Archive for April, 2010

2 Way Radio Range

Tuesday, April 20th, 2010

You may have seen radios at a discount store or the local sporting goods store that advertise two way radios with a range of 10, 20 or even more miles. This is purely bogus. If bogus sounds too harsh to you…just ask the seller to demonstrate the advertised two way radio range. He will not be able to do it.

Two way radio range is determined by three factors:?1. Frequency?2. Power (wattage)?3. Obstacles
Frequency refers to VHF (very high frequency) or UHF (ultra high frequency). Radios operating in the VHF band travel the furthest but have little penetrating ability. Radios operating in the UHF band do not travel quite as far but have greater ability to penetrate buildings and forests.
Commercial grade hand held two way radios are limited to no more than 5 watts of power. Some radios have as little as a quarter or a half a watt. This is usually expresses as milli watts…250 mWatts or 500 mWatts. The greater the wattage the greater the two way radio range.
Obstacles include any solid object like building and hills or other radio waves or electrical interference.

A good rule of thumb for determining two way radio range is 1 watt of power will provide 1 mile of coverage in an open area. By doubling the wattage the two way radio range is increased by one third. For example a two watt radio should provide about one and a third miles of coverage. A four watt radio should provide about 2 miles of two way radio range.

Two way radio range can be increased with the use of a better antenna, a repeater or more power. Call us and we can help you find the best 2 way radio equipment for your application.

Best Wishes,
Manzie

Telephone Greetings

Friday, April 9th, 2010

Here at 2 Way Radio Express we spend a lot of time on the phone. Besides answering the phone we make a bunch of out bound calls everyday. We are forever trying to make the world a better place one 2 way radio at a time.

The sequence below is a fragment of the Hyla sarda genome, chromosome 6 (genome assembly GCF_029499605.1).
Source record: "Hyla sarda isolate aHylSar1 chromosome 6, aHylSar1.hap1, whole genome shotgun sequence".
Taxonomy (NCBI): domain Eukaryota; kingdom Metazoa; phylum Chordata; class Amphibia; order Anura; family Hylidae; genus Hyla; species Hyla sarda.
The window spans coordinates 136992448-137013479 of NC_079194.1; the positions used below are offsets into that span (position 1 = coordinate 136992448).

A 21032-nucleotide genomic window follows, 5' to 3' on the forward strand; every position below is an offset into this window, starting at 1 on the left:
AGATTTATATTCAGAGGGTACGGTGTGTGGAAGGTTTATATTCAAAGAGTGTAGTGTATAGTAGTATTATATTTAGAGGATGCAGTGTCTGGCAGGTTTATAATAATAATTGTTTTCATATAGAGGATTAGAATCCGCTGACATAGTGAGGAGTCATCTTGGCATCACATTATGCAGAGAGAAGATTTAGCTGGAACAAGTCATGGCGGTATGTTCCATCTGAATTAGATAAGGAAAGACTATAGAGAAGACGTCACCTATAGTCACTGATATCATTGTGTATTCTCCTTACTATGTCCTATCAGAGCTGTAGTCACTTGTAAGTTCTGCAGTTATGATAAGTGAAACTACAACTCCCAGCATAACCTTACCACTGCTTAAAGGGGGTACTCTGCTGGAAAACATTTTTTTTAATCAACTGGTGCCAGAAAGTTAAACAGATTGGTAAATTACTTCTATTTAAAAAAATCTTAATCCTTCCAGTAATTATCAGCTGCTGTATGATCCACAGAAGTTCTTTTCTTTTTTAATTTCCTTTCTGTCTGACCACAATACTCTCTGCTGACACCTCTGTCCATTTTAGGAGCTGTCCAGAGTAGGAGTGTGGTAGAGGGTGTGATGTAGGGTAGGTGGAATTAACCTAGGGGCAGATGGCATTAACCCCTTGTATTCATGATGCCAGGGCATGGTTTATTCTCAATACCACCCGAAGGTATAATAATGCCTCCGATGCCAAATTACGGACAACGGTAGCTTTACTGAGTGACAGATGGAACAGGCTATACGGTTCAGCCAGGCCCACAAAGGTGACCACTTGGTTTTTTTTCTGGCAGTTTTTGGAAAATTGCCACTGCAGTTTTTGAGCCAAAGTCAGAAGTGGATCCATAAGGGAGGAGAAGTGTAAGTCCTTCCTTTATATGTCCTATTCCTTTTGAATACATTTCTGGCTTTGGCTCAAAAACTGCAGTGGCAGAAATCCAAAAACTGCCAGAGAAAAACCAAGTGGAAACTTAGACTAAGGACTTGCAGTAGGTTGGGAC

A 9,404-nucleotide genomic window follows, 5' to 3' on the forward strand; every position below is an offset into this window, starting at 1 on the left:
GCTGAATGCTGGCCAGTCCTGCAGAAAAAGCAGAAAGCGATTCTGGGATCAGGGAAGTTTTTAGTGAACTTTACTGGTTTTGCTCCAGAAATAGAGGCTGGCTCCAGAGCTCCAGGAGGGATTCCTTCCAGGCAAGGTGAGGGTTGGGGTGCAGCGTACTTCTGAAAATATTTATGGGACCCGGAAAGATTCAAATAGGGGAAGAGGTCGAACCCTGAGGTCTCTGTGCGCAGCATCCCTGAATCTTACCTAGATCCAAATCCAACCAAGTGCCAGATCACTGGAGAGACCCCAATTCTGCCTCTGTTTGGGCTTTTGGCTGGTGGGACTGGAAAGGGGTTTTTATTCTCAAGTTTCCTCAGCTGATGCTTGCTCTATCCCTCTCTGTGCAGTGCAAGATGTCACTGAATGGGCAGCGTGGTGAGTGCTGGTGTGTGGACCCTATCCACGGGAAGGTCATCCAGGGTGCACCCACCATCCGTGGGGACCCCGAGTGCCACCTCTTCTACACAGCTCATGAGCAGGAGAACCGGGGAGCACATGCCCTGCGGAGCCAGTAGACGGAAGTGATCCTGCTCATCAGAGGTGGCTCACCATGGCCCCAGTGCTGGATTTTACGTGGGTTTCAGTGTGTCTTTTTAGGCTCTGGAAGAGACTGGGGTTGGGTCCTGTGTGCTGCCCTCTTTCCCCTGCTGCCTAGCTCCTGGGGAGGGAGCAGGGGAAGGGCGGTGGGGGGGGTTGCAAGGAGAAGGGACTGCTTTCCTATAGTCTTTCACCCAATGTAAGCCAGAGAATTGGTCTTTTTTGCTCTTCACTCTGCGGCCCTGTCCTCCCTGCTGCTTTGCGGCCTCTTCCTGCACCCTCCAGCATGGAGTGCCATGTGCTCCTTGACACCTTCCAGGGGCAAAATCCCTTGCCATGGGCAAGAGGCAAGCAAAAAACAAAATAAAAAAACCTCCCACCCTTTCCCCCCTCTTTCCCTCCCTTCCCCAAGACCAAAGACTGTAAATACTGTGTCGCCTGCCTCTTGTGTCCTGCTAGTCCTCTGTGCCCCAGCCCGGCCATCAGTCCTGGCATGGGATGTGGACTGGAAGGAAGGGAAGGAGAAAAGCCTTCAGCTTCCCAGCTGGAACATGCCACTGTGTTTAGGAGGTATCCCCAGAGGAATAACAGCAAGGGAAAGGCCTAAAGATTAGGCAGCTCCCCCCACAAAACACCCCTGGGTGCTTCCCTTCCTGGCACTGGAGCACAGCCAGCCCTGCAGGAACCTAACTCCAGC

It amazes us how many businesses don’t know how to answer the phone. For example, “Good morning. This is the Acme Manufacturing Company home of the big whoop. This is Moe speaking. How may I help you.” Too much. I’ve got to say you can help me by shortening your greeting. No one wants to hear all that. It is even worse when we get disconnected and have to call back and listen to it all over again. Mercifully the people that recited the greeting are just as tired of it and say it really fast so no one can understand them anyway. It sounds like “MmmmmHhhhCoCoCoblurdayblue help you.”

Voice mail isn’t any better. Voice mail greetings seem to fall into one of two categories. The first category is the airline greeting. The airline greeting is delivered in the same monotone as that used by a 30,000 plus hour US Air pilot. Think, “Good morning ladies and gentlemen and thank you for calling US Air. I have stepped away from the cockpit or I am temporarily on the radio. Your call is important to me. Please leave a message and I’ll get back to you as soon as possible and thanks again for calling US Air.” Too much.

The second category of voice message is the “have a good day” message. Years ago this voice message concluded with “have a good day.” Then the message’s conclusion morphed into “have a super day.” Variations include, have a fabulous day, have a blessed day, have a wonderful day and on and on. Sometimes combinations are used producing “have a wonderful, blessed day” or a “super fabulous day.” Unfortunately, all these good wishes do little to improve anyone’s day.

I like more direct telephone communications. I just want to call and say, “Wanna buy some 2 way radios?” Then I’d like to hear them say, “Sure. Who wouldn’t. Send us a dozen.” Then I’d say, “Thanks from 2 Way Radio Express. You have made my day.”

Best Wishes,

Manzie